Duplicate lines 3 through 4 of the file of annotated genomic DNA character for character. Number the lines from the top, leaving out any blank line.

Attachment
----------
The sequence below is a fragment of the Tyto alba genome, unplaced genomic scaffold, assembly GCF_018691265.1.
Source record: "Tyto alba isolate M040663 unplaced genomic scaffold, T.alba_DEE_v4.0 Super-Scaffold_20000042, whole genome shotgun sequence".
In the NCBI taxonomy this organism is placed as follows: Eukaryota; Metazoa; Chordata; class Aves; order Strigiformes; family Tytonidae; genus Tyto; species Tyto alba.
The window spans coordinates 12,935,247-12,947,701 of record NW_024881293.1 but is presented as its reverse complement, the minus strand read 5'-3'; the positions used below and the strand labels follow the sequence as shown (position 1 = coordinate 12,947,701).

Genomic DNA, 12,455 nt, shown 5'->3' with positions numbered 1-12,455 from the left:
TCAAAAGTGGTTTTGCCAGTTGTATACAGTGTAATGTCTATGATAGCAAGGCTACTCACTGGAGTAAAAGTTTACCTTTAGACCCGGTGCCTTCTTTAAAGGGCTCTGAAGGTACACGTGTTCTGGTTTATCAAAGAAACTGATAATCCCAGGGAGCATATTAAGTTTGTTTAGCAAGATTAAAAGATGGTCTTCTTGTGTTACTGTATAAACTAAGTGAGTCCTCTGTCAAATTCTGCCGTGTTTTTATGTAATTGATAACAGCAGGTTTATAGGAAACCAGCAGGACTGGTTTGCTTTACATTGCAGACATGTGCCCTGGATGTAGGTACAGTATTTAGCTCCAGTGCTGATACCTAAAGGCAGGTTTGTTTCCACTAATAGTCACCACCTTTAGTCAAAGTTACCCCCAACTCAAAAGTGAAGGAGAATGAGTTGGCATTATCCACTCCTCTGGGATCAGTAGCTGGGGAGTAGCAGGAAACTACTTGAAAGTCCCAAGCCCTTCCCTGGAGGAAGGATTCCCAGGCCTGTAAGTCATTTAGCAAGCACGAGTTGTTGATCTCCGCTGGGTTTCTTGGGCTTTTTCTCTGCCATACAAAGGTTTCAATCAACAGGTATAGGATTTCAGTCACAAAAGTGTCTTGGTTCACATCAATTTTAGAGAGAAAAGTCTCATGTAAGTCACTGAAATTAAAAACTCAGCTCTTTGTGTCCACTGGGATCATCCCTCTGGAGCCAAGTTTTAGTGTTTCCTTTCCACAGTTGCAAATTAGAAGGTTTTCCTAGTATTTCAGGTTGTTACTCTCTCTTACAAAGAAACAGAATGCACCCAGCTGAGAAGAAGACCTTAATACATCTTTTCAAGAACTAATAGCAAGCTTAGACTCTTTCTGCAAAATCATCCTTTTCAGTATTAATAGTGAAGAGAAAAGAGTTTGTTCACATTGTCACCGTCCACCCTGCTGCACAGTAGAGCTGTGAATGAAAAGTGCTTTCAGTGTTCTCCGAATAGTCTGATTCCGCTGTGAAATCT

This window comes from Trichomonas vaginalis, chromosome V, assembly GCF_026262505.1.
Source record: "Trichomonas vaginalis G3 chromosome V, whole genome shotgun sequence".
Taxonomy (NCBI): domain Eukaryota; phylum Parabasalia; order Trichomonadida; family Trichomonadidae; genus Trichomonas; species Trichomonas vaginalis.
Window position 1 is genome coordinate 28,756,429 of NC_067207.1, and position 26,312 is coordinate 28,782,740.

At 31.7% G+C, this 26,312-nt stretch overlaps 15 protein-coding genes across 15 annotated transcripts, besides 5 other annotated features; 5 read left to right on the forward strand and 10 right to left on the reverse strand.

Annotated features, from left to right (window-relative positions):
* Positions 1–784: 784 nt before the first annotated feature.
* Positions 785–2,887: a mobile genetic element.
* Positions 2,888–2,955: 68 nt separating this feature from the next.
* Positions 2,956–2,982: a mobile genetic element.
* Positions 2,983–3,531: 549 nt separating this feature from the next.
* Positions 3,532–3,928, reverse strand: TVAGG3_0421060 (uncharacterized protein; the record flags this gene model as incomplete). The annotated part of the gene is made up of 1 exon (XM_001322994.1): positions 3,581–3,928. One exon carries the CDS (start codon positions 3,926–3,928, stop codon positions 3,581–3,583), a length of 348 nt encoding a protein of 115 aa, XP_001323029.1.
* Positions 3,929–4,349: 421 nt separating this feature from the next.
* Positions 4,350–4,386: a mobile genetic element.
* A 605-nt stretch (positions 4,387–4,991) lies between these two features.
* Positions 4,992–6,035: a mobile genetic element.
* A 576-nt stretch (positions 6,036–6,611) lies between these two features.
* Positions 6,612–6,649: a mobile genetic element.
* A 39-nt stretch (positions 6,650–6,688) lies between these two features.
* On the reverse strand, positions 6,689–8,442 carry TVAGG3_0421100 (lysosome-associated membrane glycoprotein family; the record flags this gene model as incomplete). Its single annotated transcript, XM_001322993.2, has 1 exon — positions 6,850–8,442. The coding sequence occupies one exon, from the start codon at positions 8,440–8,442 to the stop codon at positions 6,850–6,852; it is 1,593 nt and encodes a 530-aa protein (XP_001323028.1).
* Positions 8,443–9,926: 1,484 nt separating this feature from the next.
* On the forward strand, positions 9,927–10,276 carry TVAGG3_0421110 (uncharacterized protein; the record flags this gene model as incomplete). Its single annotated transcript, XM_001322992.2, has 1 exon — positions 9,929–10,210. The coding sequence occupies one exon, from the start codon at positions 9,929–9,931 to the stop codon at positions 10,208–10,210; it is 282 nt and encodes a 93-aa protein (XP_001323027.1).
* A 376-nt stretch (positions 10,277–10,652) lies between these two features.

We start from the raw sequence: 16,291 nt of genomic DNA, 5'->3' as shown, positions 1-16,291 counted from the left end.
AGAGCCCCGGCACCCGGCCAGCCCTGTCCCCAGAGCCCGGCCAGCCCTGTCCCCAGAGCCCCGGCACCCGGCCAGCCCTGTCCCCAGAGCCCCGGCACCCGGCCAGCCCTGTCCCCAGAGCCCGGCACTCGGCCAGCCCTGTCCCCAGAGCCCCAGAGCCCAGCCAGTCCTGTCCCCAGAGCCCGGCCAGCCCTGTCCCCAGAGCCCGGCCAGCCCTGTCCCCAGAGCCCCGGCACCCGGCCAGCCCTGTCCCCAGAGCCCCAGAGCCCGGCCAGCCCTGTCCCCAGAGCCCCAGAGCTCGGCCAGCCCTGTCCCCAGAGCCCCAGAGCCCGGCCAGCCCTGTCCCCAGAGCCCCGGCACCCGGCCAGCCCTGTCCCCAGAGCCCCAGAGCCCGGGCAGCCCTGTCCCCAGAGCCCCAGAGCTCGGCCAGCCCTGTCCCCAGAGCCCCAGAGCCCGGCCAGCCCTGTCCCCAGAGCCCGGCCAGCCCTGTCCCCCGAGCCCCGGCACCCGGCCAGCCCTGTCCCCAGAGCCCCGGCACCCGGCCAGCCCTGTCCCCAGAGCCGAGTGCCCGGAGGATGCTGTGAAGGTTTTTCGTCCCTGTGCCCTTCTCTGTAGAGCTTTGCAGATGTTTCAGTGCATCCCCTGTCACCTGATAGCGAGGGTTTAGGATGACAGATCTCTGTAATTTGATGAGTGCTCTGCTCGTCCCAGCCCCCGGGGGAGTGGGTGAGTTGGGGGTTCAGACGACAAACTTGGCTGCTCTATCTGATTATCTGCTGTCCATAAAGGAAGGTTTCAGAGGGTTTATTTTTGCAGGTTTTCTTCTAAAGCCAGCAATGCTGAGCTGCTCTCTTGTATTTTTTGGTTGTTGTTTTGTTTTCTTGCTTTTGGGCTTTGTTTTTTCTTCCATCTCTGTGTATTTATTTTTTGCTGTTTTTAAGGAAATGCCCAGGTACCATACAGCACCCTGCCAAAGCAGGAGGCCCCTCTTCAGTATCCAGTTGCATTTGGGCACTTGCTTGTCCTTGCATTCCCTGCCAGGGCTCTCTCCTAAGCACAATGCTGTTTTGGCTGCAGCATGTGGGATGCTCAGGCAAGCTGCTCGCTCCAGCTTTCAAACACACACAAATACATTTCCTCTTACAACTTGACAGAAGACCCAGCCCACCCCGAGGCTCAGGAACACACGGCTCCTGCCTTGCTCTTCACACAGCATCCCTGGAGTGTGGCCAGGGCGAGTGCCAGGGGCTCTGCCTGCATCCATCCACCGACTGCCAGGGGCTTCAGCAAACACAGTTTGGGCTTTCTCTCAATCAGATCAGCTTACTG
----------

In the NCBI taxonomy this organism is placed as follows: Eukaryota; Metazoa; Chordata; class Aves; order Strigiformes; family Tytonidae; genus Tyto; species Tyto alba.
The window spans coordinates 12,935,247-12,947,701 of record NW_024881293.1 but is presented as its reverse complement, the minus strand read 5'-3'; the positions used below and the strand labels follow the sequence as shown (position 1 = coordinate 12,947,701).